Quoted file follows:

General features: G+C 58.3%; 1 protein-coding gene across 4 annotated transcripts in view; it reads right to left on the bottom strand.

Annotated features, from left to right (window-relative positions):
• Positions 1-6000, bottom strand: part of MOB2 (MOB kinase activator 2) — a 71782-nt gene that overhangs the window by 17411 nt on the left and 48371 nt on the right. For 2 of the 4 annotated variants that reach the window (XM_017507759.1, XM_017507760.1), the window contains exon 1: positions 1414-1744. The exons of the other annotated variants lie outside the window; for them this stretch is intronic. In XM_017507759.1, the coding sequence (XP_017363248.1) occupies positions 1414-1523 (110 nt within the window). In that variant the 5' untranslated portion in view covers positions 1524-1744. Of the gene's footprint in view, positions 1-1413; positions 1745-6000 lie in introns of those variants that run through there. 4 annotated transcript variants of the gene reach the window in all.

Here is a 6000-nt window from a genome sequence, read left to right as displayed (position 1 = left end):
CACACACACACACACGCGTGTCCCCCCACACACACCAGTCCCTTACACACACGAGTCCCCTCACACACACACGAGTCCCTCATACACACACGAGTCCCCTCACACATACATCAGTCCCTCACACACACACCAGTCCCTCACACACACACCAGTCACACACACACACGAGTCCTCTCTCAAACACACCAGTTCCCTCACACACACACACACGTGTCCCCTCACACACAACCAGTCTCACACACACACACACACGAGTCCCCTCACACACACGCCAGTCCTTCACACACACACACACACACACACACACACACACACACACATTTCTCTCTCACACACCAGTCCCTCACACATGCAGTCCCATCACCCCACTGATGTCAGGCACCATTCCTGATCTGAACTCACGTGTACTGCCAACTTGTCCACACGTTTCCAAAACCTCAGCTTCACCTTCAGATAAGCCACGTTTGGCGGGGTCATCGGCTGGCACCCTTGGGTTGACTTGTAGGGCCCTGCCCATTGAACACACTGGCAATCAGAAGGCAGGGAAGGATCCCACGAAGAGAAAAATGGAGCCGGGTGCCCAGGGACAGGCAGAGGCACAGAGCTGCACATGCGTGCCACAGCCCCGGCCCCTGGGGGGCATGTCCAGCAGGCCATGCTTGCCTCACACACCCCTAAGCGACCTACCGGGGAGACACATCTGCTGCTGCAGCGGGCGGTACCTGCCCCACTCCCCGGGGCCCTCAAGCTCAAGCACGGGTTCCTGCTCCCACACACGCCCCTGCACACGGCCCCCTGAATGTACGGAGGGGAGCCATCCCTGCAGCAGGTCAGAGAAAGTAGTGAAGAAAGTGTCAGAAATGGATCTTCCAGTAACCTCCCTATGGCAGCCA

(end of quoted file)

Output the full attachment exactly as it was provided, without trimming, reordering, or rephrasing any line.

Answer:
General features: G+C 58.3%; 1 protein-coding gene across 4 annotated transcripts in view; it reads right to left on the bottom strand.

Annotated features, from left to right (window-relative positions):
• Positions 1-6000, bottom strand: part of MOB2 (MOB kinase activator 2) — a 71782-nt gene that overhangs the window by 17411 nt on the left and 48371 nt on the right. For 2 of the 4 annotated variants that reach the window (XM_017507759.1, XM_017507760.1), the window contains exon 1: positions 1414-1744. The exons of the other annotated variants lie outside the window; for them this stretch is intronic. In XM_017507759.1, the coding sequence (XP_017363248.1) occupies positions 1414-1523 (110 nt within the window). In that variant the 5' untranslated portion in view covers positions 1524-1744. Of the gene's footprint in view, positions 1-1413; positions 1745-6000 lie in introns of those variants that run through there. 4 annotated transcript variants of the gene reach the window in all.

Here is a 6000-nt window from a genome sequence, read left to right as displayed (position 1 = left end):
CACACACACACACACGCGTGTCCCCCCACACACACCAGTCCCTTACACACACGAGTCCCCTCACACACACACGAGTCCCTCATACACACACGAGTCCCCTCACACATACATCAGTCCCTCACACACACACCAGTCCCTCACACACACACCAGTCACACACACACACGAGTCCTCTCTCAAACACACCAGTTCCCTCACACACACACACACGTGTCCCCTCACACACAACCAGTCTCACACACACACACACACGAGTCCCCTCACACACACGCCAGTCCTTCACACACACACACACACACACACACACACACACACACACATTTCTCTCTCACACACCAGTCCCTCACACATGCAGTCCCATCACCCCACTGATGTCAGGCACCATTCCTGATCTGAACTCACGTGTACTGCCAACTTGTCCACACGTTTCCAAAACCTCAGCTTCACCTTCAGATAAGCCACGTTTGGCGGGGTCATCGGCTGGCACCCTTGGGTTGACTTGTAGGGCCCTGCCCATTGAACACACTGGCAATCAGAAGGCAGGGAAGGATCCCACGAAGAGAAAAATGGAGCCGGGTGCCCAGGGACAGGCAGAGGCACAGAGCTGCACATGCGTGCCACAGCCCCGGCCCCTGGGGGGCATGTCCAGCAGGCCATGCTTGCCTCACACACCCCTAAGCGACCTACCGGGGAGACACATCTGCTGCTGCAGCGGGCGGTACCTGCCCCACTCCCCGGGGCCCTCAAGCTCAAGCACGGGTTCCTGCTCCCACACACGCCCCTGCACACGGCCCCCTGAATGTACGGAGGGGAGCCATCCCTGCAGCAGGTCAGAGAAAGTAGTGAAGAAAGTGTCAGAAATGGATCTTCCAGTAACCTCCCTATGGCAGCCA